Date of Graduation
Master of Arts in Communication
Although homeless shelters provide refuge, they also present several challenges that can negatively affect an individual's sense of internal and external control. A mix-method design was used to explore and address these challenges. Participants (N = 12) were recruited from a men’s homeless shelter via the snowball method. To identify the challenges, in-person, semistructured interviews were conducted. Participants discussed barriers that included being around others who displayed abnormal and deviant behavior, and disparaging policies that censored and restricted basic decision-making processes. Once the challenges were identified, a restorative technique called circles was utilized to increase participants' self-efficacy and satisfaction while living in a homeless shelter. Chen et al.’s (2001) New general self-efficacy scale and a newly constructed satisfaction questionnaire was used to respectively measure participants' self-efficacy and satisfaction scores before and after a circle intervention. Although a paired sample t-test found no difference in participants’ self-efficacy before and after the circle intervention (t (11) = -1.03, p ˃ .05), there was a significant change in overall satisfaction (t (11) = -2.80, p ˂ .05, d = 0.87). These results are important because it contributes to our understanding of homelessness and serves as a future vision for the application of restorative practices within a sheltered setting.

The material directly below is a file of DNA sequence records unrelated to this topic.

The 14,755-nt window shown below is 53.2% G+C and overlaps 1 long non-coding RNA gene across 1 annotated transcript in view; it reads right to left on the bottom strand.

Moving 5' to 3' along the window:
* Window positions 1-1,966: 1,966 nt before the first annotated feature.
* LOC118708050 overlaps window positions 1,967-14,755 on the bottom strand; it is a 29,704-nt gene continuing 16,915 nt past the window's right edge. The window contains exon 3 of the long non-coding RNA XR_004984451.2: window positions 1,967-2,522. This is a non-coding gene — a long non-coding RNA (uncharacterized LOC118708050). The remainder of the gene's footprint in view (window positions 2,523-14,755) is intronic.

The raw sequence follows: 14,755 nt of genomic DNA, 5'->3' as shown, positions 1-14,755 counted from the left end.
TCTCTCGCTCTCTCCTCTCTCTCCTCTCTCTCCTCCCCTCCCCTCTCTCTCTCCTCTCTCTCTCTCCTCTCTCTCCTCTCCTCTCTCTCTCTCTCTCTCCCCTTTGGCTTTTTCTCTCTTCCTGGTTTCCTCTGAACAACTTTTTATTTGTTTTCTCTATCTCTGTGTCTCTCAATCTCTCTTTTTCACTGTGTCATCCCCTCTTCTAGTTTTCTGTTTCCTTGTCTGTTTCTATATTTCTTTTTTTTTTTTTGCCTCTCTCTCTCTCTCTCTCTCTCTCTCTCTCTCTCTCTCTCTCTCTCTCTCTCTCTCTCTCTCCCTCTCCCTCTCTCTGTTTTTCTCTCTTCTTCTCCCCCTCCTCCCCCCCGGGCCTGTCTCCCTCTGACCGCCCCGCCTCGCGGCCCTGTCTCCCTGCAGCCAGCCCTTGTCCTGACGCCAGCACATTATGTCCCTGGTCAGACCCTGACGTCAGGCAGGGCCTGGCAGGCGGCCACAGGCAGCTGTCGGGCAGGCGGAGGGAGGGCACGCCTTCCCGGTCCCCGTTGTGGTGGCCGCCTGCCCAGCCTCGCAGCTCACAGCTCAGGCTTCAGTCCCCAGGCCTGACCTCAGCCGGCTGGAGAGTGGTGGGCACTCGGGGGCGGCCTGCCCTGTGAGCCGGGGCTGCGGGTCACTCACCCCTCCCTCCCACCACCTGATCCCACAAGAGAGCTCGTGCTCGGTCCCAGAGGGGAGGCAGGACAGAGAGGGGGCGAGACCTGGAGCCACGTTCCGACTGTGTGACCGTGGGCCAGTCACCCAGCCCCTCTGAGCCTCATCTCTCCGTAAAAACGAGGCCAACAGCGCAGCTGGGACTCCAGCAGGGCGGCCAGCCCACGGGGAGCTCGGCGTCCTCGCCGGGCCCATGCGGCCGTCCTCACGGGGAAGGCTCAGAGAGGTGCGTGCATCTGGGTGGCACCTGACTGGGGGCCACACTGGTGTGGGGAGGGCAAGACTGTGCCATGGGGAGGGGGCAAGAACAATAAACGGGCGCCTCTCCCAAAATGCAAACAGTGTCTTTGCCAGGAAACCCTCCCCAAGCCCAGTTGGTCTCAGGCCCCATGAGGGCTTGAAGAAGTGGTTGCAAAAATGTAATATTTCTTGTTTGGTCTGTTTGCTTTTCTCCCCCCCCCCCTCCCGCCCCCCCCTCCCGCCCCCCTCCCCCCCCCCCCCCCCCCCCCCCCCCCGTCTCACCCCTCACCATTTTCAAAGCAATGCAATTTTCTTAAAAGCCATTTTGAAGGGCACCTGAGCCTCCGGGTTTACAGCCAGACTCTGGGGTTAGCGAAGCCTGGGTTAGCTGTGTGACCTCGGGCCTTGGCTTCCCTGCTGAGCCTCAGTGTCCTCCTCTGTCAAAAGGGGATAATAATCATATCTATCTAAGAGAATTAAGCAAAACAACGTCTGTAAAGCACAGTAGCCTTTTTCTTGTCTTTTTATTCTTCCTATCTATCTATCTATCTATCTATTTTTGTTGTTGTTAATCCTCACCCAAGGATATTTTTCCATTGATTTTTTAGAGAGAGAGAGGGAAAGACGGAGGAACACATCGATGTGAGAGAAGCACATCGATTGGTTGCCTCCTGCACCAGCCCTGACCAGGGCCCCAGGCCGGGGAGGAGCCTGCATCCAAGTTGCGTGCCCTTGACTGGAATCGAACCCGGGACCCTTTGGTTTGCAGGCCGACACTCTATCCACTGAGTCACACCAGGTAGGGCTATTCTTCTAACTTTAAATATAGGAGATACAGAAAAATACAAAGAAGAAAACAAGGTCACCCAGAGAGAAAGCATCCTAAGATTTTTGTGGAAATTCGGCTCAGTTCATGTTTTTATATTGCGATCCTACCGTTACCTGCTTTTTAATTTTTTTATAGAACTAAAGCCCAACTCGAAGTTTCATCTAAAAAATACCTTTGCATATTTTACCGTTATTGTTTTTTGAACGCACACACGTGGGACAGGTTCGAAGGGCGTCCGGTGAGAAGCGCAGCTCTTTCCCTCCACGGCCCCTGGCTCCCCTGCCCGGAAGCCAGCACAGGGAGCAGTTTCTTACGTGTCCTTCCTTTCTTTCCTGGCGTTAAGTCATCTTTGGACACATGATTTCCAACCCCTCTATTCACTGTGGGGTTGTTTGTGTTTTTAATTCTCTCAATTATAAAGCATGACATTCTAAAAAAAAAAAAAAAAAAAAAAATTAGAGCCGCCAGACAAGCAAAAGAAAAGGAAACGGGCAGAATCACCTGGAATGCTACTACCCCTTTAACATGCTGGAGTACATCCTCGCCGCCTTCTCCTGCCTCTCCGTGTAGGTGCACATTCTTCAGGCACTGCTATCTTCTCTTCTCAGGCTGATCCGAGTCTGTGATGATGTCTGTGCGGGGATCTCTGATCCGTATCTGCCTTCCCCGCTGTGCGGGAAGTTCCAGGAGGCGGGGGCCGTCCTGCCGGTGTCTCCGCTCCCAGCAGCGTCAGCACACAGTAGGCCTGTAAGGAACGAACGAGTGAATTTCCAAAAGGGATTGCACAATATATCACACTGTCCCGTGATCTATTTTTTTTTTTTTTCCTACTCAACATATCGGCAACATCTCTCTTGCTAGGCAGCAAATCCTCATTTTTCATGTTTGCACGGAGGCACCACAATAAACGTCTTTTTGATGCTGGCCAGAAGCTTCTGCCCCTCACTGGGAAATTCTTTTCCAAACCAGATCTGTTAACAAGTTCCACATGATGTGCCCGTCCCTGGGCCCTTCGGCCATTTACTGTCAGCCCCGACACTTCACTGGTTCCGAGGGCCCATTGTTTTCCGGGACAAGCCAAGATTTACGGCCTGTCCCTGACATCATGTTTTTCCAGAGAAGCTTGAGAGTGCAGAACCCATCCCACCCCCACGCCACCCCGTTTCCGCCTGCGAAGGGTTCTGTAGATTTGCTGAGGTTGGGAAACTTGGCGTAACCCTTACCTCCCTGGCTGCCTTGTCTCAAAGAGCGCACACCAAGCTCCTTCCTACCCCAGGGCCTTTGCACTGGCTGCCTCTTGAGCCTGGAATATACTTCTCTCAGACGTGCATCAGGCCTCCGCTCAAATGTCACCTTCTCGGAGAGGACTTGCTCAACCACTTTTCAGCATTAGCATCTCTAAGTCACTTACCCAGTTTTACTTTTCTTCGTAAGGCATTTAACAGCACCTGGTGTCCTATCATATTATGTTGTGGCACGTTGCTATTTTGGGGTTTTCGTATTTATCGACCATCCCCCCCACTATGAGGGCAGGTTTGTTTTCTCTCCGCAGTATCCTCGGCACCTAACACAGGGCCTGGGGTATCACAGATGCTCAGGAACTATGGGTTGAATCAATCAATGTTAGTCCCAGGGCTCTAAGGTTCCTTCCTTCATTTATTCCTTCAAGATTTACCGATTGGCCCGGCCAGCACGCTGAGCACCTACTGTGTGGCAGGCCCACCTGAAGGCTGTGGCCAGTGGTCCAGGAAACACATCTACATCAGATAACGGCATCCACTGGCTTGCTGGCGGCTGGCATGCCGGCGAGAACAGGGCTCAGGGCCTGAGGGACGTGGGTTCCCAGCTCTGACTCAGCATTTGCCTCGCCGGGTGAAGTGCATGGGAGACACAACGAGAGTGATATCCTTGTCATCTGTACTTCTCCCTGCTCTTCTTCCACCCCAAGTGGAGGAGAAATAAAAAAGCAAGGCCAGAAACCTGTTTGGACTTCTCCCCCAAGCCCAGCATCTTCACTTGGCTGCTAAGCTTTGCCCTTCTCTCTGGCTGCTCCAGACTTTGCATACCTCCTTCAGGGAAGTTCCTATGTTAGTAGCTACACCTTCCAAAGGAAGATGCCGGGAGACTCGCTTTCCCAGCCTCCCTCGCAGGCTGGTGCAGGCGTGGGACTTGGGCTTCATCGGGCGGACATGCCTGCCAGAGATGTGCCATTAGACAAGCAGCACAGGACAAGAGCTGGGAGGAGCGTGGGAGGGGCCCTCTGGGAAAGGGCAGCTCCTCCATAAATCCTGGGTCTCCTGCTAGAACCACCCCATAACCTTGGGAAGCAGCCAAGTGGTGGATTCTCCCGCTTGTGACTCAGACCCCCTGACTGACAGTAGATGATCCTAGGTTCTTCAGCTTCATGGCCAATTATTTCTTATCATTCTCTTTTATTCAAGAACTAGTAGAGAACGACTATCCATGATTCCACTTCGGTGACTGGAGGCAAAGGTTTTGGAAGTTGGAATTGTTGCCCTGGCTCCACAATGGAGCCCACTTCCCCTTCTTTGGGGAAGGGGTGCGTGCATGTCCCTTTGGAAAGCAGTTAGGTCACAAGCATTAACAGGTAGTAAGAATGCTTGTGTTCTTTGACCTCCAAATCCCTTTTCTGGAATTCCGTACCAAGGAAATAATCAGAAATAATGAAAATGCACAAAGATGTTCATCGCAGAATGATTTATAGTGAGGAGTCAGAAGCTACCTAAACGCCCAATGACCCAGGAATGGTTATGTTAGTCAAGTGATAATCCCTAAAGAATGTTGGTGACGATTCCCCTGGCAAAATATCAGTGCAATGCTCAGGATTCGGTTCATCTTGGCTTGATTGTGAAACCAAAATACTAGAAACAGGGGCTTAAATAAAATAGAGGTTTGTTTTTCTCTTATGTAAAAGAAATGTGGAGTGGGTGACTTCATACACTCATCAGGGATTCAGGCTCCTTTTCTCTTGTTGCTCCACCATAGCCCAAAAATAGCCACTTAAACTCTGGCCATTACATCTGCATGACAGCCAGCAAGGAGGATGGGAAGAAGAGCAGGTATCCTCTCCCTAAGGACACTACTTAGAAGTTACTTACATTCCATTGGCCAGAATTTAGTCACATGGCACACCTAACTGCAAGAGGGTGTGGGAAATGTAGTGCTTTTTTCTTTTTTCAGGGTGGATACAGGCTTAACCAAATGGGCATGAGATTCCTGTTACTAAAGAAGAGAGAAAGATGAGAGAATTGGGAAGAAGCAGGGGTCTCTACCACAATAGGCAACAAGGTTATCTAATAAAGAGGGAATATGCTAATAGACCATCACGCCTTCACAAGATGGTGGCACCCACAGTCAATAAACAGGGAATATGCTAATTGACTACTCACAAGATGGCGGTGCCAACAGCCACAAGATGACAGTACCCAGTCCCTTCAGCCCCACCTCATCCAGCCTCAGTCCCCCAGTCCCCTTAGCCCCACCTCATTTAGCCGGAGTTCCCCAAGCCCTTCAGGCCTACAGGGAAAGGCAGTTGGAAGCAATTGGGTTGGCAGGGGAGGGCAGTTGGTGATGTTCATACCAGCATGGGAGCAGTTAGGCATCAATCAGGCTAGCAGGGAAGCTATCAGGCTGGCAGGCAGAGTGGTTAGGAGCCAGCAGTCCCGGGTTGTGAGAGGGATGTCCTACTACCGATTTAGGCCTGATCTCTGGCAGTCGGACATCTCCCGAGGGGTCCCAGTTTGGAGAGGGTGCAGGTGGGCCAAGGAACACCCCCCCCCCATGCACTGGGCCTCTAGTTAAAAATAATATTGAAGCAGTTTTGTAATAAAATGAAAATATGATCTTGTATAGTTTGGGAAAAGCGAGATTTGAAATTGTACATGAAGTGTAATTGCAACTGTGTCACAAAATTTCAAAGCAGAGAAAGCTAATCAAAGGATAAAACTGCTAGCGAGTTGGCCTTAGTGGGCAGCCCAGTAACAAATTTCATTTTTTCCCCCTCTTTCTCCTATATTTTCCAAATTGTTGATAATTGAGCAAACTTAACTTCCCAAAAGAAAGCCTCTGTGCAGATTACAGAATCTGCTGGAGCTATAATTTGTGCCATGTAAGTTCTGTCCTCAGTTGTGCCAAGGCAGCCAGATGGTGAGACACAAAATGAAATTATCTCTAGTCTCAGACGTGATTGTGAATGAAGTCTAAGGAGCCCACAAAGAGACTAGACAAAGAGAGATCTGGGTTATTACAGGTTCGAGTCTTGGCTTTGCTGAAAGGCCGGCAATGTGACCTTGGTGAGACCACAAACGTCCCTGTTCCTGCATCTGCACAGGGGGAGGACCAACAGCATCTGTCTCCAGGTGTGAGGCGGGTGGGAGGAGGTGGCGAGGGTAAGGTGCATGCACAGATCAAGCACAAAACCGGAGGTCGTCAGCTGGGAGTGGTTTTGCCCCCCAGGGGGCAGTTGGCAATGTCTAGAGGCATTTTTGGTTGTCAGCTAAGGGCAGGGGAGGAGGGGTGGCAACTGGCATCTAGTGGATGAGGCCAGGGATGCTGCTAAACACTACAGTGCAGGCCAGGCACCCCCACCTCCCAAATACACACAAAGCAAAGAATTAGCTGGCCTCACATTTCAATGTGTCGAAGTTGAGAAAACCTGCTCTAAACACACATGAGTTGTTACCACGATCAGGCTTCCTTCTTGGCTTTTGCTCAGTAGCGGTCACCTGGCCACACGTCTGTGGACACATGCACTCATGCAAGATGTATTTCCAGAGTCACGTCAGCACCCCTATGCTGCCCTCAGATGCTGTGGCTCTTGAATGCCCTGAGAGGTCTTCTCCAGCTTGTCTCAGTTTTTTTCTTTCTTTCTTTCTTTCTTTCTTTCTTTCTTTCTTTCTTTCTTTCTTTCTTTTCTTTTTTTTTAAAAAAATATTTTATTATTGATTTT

homeless shelters, homelessness, restorative justice, restorative circles, sheltered cohorts, self-efficacy, disempowered
Anthropology | Communication | Sociology
© Shaun A. Sletten
Sletten, Shaun A., "Sheltered Cohort: A Restorative Approach to Relational Conflict and Disempowering Policies at a Men’s Homeless Shelter" (2022). MSU Graduate Theses. 3714.